Battersea Park Junction signal box

Battersea Park Junction signal box with its Westinghouse Brake & Signal Co. Ltd. Style 'L' Power Lever Frame was opened by the London, Brighton & South Coast Railway in 1906. It was built to the London, Brighton & South Coast Railway Type 3b design and opened fitted with 23 lever Sykes Electro mechanical frame (numbered 1-23) and 51 power slides (numbered 24-74). Battersea Pier Jc was renamed Battersea Pier 'A' in February 1925. The Sykes frame was replaced by a 31 lever Westinghouse 'L' frame (frame number 83) on 16th October 1938, when the Southern Railways decided to resignalling London Victoria station and its surrounding area. 8th March 1959 was the date that automatic colour light signalling was implemented on the South London lines.

This signalbox continued in use for 41 years until its operation was take over the Victoria Signalling scheme on 7th October 1979. The signalbox controlled the divergence of the South London Line to London Bridge just ½ mile south of Grovesnor Bridge over the River Thames.

Battersea Park Junction exterior view of County side of the signal box on its gantry over the main railway track, this signal box contained a Westinghouse Brake and Signal Co. Ltd miniature power lever frame.

The signal box is seen here looking towards Victoria on the 4th May 1961. Picture copyright © British Rail, reproduced by kind permission of Middleton Press, from their Victoria to East Croydon book in the Southern Mainlines series published in 1987 ISBN 0906520401

Battersea Park Junction exterior view of the London side of the signal box on its raised gantry over the main railway track, this signal box contained a Westinghouse Brake and Signal Co. Ltd miniature power lever frame.

The other side of the signalbox looking towards Clapham Junction. The branch line know locally as the South London line is on the far left towards Factory Junction. By 1960 automatic signalling was in place between Battersea Park Junction and adjacent box at Denmark Hill The Local line runs under the signalbox and the Main lines is on the far right of the picture. Picture copyright © www.transport-of-delight.com, reproduced by kind permission of Transport of Delight owner John Bradhshaw.

The frame is a Westinghouse Style 'L' Power Frame which is all electrically locked. The frame was formed of 2 x 12 way and 1 x 8 way section which making a total of 31 levers, {{2x12}+8}-1 = 31 as the last “lever” space is unavailable. 7 of these levers worked the points, 21 signal levers operated the coloured light signals, and 3 spare levers when the frame was supplied and installed. This made the working lever total of 27. The 3 spare levers became four spare levers as soon as Victoria Central opened because when the frame opened there was two slots one for the carriage line (16) and one a slot on Battersea Pier Junctions home on the down local line (31) it was this which subsequently became spare.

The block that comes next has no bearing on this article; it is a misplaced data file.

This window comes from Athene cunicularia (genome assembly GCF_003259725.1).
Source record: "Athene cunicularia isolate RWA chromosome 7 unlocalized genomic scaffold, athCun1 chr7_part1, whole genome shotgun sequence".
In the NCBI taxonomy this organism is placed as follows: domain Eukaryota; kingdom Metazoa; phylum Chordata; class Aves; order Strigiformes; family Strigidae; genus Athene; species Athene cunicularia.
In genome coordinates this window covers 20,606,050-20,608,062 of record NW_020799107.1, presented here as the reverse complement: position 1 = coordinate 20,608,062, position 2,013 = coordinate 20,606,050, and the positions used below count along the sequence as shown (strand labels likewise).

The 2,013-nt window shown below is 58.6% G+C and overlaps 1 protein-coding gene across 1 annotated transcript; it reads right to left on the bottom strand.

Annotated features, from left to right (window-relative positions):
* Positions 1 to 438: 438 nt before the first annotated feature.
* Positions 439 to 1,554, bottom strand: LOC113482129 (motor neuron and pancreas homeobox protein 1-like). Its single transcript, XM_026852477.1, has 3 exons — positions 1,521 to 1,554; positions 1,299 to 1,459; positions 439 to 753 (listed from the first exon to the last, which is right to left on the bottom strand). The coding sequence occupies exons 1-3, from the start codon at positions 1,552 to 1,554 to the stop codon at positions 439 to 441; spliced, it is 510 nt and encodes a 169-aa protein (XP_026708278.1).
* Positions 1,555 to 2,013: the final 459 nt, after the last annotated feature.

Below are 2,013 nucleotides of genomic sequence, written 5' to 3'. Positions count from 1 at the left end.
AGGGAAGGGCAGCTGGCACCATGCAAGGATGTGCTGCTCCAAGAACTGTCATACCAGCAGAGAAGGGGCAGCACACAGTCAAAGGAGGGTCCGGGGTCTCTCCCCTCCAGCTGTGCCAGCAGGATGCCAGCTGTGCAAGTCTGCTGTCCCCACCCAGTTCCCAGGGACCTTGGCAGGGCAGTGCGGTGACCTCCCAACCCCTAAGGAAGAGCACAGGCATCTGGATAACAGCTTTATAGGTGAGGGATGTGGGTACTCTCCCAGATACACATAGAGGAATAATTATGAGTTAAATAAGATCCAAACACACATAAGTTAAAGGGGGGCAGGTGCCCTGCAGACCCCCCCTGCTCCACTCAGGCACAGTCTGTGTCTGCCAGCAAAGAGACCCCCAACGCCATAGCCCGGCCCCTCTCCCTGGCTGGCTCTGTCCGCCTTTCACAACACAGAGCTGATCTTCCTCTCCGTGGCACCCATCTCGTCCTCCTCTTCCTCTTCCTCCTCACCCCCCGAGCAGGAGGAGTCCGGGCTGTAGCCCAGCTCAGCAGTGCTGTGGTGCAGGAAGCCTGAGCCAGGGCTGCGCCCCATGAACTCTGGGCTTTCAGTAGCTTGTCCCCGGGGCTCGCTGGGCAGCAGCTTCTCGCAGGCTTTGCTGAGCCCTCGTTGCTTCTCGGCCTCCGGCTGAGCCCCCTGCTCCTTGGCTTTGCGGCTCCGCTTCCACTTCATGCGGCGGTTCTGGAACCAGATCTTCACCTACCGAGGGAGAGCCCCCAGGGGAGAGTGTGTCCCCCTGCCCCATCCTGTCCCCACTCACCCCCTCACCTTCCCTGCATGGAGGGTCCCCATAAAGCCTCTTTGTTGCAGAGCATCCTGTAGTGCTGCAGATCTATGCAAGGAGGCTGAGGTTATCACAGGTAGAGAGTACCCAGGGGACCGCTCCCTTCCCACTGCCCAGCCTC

Battersea Park Junction signal box internior taken in 1970's, with its Westinghouse Brake and Signal Co. Ltd miniature power lever frame.

The Westinghouse Brake & Signal Co. Ltd lever frame, with its indicators behind the levers, the 4 glass roundels showed the signal aspect, being Red, Yellow, Green & 2nd Yellow reading from bottom to top. The train describers sending boxes are fitted on top of the frame box whilst the receiving train describer units are housed between the signalling diagrams. The top indicator behind the signal lever is the "F" light and this became lit when the lever was normal, all points in the route correctly detected and all relevant track circuits clear. You could pull the lever at any time provided that the locking was correct but the signal would not clear unless the "F" light was lit before the lever was pulled. Picture above by kind permission of © Graham Floyd

track diagram picture here

Apart from the train describer to and from London Bridge which is the modern thing on top of the frame, the signal box only had one train describer transmitter and that was for the up Local line to Victoria so that the South London traffic could be described to Victoria Central signalbox.

Diagrams

Attached is Southern Railway signal instruction 45 notice and signal instruction 45 track diagram this can be downloaded in PDF format, this covers the opening of Battersea Park signal box. These diagram(s) are taken from the website of the Signalling Record Society Research Note37. These images are copyright of the Signalling Record Society, and reproduced by permission.

Adjacent boxes

Local and Through lines (southwards)

Pouparts Junction, 1468yds away, was the adjacent box. Pouparts Junction box was closed on 12/10/1952 when the new Clapham Junction "B" box (1m 599yds) became the adjacent box. This lasted until Battersea Park Junction was closed.

Local and Through lines (northwards)

Battersea Pier Junction, 534yds away, was the adjacent box. Battersea Pier "A" (re-named from Battersea Pier Junction by 03/1928) box was closed on 04/06/1939 when the new Victoria Central box (1670yds) became the adjacent box. This lasted until Battersea Park Junction was closed.

South London line

Factory Junction, 999yds away, was the adjacent box. Factory Junction box was closed on 25/01/1953 and replaced by a new structure (943yds away from Battersea Park Junction). By 1960 automatic signalling was in place between Battersea Park Junction and adjacent box was at Denmark Hill (3m 260yds away) (the alteration may have taken place on 08/03/1959 when colour light signalling installed between Factory Junction and Herne Hill).

Denmark Hill box was closed on 16/12/1962 and Peckham Rye "C" (3m 1354yds away) became the adjacent box. Peckham Rye "C" box was closed on 13/04/1969 when the box was replaced by a panel installed in Bricklayers Arms Junction. Bricklayers Arms Junction box was closed on 20/07/1975 and the signalling was taken over by London Bridge PSB.